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Pearl Couscous Salad with Parsley-Mint Pesto, Currants & Pine Nuts

February 16, 2011

For about a year now, I’ve been striving to make most lunches at home—and bring them to work—rather than eating out every weekday (see here and here). It’s healthier, tastier, and a whole lot less expensive. But this endeavor isn’t without its challenges. How do you find the time to make a lunch that’s yummy and interesting (i.e., not just a PB&J)?

I ran into this problem recently—it’s sort of like writer’s block, but for cooks. Cooking block. Or something like that. Anyway, the point is that I was tired of making the same rotation of salads for lunch, and wanted to come up with a new idea. I didn’t want to make sandwiches or wraps, but rather something different. Maybe something like a pasta salad? But with loads of fresh herbs? And a little something sweet to go with savory flavors? Bingo! Cue the light bulb. That’s how this pearl couscous with parsley-mint pesto was born.

This recipe’s great not only because it’s something different. It’s also delicious. And filling (read: especially awesome after sneaking in a lunchtime workout). Plus, the recipe makes four entrée-sized portions. For me at least, this is critical—it means that instead of having to prepare lunch two nights in a row, I only have to prepare lunch one night in order to get two days worth of lunch for two people (just divide it among four to-go containers and pop in the fridge). This is a real time saver. Fantastic.

As a side note, have you tried pearl couscous (a.k.a. Israeli couscous) yet? It much larger than the traditional couscous that you usually see, and has a nice, chewy texture. It’s made from semolina, so it’s technically a pasta (not a grain), and is similar to orzo. But it’s much healthier and more nutritious than regular pasta. And it’s so yummy. In the summer, I plan to make it with cherry tomatoes and buffalo mozzarella, or with cilantro and fresh, sweet corn. Yum. In the meantime, this dish is a great way to use pearl couscous during the winter. Hope you enjoy it as much as we did!

PEARL COUSCOUS SALAD WITH PARSLEY-MINT PESTO, CURRANTS & PINE NUTS

I added a little parmesan to the pesto and as a garnish on top of the couscous. However, you could easily make this dish vegan by skipping the parmesan. I’ve done this before, and it’s still delicious. Also, I made this as a lunch entree, served cold or at room temperature. But it would also make a nice side dish, served with (for example) a piece of grilled fish.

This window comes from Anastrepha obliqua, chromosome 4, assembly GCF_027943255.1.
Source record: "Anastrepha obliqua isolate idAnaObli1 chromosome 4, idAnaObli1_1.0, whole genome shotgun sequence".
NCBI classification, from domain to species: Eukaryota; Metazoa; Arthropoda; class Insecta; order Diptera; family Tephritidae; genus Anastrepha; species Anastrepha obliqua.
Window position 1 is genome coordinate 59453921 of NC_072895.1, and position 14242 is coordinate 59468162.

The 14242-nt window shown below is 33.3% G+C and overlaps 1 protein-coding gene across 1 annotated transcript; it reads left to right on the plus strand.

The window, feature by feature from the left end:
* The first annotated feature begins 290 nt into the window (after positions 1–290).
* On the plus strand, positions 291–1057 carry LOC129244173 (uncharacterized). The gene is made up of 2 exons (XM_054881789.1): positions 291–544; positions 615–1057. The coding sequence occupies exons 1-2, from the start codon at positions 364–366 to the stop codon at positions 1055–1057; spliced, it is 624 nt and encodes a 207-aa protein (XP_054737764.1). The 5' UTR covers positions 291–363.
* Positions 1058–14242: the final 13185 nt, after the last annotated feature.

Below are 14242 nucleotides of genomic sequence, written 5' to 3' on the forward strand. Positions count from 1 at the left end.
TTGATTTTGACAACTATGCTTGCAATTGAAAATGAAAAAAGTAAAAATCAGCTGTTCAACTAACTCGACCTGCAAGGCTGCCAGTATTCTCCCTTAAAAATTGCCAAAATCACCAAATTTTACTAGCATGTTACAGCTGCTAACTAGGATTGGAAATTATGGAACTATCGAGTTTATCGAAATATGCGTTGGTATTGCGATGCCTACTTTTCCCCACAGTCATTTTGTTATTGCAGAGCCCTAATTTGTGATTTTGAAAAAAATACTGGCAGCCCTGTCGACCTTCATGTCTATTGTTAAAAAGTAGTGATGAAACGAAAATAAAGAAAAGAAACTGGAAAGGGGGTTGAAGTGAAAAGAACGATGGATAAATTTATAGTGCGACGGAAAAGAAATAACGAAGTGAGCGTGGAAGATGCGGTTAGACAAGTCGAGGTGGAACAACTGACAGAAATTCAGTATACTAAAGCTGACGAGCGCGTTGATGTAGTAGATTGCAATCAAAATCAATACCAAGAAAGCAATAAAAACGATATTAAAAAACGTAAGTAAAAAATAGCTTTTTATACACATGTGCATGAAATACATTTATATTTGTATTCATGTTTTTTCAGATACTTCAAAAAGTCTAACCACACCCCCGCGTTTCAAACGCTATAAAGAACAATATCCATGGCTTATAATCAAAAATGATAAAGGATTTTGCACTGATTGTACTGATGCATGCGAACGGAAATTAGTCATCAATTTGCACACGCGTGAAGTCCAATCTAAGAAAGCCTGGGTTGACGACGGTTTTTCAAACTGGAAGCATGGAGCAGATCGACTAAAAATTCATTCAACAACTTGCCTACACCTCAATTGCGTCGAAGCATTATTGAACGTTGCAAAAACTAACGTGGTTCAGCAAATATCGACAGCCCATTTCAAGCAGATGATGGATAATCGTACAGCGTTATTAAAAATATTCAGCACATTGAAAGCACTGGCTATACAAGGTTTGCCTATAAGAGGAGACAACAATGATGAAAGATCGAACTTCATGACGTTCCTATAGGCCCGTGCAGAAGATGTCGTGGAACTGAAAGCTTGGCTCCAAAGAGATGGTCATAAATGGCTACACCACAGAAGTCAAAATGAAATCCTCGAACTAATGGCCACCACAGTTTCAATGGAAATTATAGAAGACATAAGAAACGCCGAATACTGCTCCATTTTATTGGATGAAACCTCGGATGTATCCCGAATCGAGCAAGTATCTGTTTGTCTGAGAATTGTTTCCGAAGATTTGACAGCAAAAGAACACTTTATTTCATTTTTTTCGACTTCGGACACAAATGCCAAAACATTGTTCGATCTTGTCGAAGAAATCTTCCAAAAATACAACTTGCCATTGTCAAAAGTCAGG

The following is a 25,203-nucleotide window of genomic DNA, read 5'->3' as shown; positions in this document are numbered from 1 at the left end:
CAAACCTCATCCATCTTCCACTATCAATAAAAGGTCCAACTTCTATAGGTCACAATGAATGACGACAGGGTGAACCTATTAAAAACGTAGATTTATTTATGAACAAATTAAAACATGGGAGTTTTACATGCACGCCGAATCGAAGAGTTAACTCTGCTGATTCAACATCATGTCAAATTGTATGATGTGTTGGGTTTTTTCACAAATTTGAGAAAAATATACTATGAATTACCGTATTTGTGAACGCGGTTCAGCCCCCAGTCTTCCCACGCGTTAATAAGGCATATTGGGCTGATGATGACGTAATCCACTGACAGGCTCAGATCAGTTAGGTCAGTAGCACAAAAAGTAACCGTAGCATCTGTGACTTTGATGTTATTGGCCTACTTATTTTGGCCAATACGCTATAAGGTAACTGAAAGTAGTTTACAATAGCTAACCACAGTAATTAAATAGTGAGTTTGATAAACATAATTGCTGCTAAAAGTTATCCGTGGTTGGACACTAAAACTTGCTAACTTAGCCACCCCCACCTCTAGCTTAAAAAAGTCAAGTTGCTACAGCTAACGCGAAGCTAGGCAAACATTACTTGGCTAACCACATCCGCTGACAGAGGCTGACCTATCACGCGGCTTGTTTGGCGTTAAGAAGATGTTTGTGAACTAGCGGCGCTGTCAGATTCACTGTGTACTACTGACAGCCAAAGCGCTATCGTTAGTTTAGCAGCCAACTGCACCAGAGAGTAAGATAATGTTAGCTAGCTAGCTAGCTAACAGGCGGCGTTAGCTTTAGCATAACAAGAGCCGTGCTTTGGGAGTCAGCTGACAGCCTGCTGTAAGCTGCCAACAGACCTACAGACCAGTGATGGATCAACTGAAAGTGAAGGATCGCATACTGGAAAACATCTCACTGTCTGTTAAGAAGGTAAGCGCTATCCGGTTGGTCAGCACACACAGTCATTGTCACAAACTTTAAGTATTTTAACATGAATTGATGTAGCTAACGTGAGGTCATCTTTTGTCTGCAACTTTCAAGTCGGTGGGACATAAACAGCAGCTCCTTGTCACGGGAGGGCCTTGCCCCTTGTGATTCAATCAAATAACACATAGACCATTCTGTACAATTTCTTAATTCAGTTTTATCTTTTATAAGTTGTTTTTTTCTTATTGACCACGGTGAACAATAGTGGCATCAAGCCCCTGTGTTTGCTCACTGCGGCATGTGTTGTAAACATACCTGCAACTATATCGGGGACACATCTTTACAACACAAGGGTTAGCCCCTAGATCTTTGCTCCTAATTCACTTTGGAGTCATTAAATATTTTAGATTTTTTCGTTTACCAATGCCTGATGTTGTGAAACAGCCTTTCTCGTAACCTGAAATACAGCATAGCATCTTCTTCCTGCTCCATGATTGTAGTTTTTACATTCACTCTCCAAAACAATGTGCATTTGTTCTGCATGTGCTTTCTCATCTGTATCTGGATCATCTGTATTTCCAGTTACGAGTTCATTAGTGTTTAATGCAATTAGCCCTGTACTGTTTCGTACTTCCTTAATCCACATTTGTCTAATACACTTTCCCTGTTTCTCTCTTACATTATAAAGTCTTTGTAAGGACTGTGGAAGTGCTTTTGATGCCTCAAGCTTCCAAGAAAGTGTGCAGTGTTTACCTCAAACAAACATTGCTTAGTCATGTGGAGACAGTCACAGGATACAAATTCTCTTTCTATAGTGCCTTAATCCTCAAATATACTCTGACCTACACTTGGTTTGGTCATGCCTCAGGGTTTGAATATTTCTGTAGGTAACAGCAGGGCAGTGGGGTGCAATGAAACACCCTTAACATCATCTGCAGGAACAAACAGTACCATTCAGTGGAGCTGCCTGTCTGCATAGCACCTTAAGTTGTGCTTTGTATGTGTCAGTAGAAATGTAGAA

Serves 4 as a lunch entrée, or 6-8 as side dish

2/3 cup fresh flat-leaf parsley, plus a little more for garnish
1 cup fresh mint, plus a little more for garnish
1/3 cup dried currants
1/2 cup pine nuts, toasted
1 medium garlic clove
1/2 cup freshly grated parmesan (optional)
3 cups pearl couscous (a.k.a. Israeli couscous)
4 cups water
olive oil
salt & pepper

Cook the couscous. Bring 4 cups of lightly salted water to boil in pot. Add the couscous, and simmer uncovered for 6 minutes. Cover, remove from heat, and let stand for 10 minutes. Spread the couscous on a rimmed baking sheet in a single layer to cool; this will prevent the couscous from sticking together while it cools. At this point, I like to lightly spritz the couscous with some olive oil to add a little moisture (again, to keep it from sticking together). Let stand until cool, about 20 minutes.

Meanwhile, make the pesto. In a food processor, chop the garlic clove. Next add the parsley, mint, 1/4 cup toasted pine nuts, 1/4 grated parmesan, and 2 tablespoons of fresh lemon juice (the acid from the lemon will keep the pesto green). Process until everything is chopped and combined (scraping down the sides as needed). With the food processor running, slowing add 1/3 cup good quality olive oil, and process until smooth. Season with salt and pepper (to taste).

In a large bowl, mix together the couscous, parsley-mint pesto, and currants. At this point, you’ll want to taste seasonings. Add more salt and pepper, as needed. Divide among 4 to-go containers—or 4 bowls, if you’re eating it right away—and top each with the remaining pine nuts and parmesan. Garnish with fresh mint and parsley leaves.

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